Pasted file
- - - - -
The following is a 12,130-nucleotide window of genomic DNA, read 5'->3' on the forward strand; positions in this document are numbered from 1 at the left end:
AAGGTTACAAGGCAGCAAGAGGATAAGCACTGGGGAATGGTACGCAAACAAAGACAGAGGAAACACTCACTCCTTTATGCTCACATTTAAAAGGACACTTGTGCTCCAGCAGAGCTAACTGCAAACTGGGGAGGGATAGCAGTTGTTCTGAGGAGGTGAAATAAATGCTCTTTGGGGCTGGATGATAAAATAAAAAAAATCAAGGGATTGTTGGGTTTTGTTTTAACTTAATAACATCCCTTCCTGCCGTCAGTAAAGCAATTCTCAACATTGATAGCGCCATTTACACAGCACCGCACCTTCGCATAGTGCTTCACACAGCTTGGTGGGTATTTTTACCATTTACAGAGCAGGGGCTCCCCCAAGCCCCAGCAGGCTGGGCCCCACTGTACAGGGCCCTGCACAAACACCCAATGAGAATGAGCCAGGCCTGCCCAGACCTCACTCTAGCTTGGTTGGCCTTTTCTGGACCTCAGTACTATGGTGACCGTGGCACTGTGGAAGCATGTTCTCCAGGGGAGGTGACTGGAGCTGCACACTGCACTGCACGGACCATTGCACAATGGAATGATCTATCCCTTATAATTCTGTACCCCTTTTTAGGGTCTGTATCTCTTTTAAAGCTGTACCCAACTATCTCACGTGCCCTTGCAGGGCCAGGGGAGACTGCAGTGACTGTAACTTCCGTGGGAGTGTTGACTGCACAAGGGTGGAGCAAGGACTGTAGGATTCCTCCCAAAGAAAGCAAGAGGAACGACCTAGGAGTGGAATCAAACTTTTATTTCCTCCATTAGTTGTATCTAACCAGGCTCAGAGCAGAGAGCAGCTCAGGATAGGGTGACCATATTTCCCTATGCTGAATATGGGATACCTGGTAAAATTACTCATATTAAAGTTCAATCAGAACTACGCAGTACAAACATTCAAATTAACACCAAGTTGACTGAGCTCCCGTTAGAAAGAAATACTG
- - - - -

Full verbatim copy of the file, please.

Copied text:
The following is a 12,130-nucleotide window of genomic DNA, read 5'->3' on the forward strand; positions in this document are numbered from 1 at the left end:
AAGGTTACAAGGCAGCAAGAGGATAAGCACTGGGGAATGGTACGCAAACAAAGACAGAGGAAACACTCACTCCTTTATGCTCACATTTAAAAGGACACTTGTGCTCCAGCAGAGCTAACTGCAAACTGGGGAGGGATAGCAGTTGTTCTGAGGAGGTGAAATAAATGCTCTTTGGGGCTGGATGATAAAATAAAAAAAATCAAGGGATTGTTGGGTTTTGTTTTAACTTAATAACATCCCTTCCTGCCGTCAGTAAAGCAATTCTCAACATTGATAGCGCCATTTACACAGCACCGCACCTTCGCATAGTGCTTCACACAGCTTGGTGGGTATTTTTACCATTTACAGAGCAGGGGCTCCCCCAAGCCCCAGCAGGCTGGGCCCCACTGTACAGGGCCCTGCACAAACACCCAATGAGAATGAGCCAGGCCTGCCCAGACCTCACTCTAGCTTGGTTGGCCTTTTCTGGACCTCAGTACTATGGTGACCGTGGCACTGTGGAAGCATGTTCTCCAGGGGAGGTGACTGGAGCTGCACACTGCACTGCACGGACCATTGCACAATGGAATGATCTATCCCTTATAATTCTGTACCCCTTTTTAGGGTCTGTATCTCTTTTAAAGCTGTACCCAACTATCTCACGTGCCCTTGCAGGGCCAGGGGAGACTGCAGTGACTGTAACTTCCGTGGGAGTGTTGACTGCACAAGGGTGGAGCAAGGACTGTAGGATTCCTCCCAAAGAAAGCAAGAGGAACGACCTAGGAGTGGAATCAAACTTTTATTTCCTCCATTAGTTGTATCTAACCAGGCTCAGAGCAGAGAGCAGCTCAGGATAGGGTGACCATATTTCCCTATGCTGAATATGGGATACCTGGTAAAATTACTCATATTAAAGTTCAATCAGAACTACGCAGTACAAACATTCAAATTAACACCAAGTTGACTGAGCTCCCGTTAGAAAGAAATACTG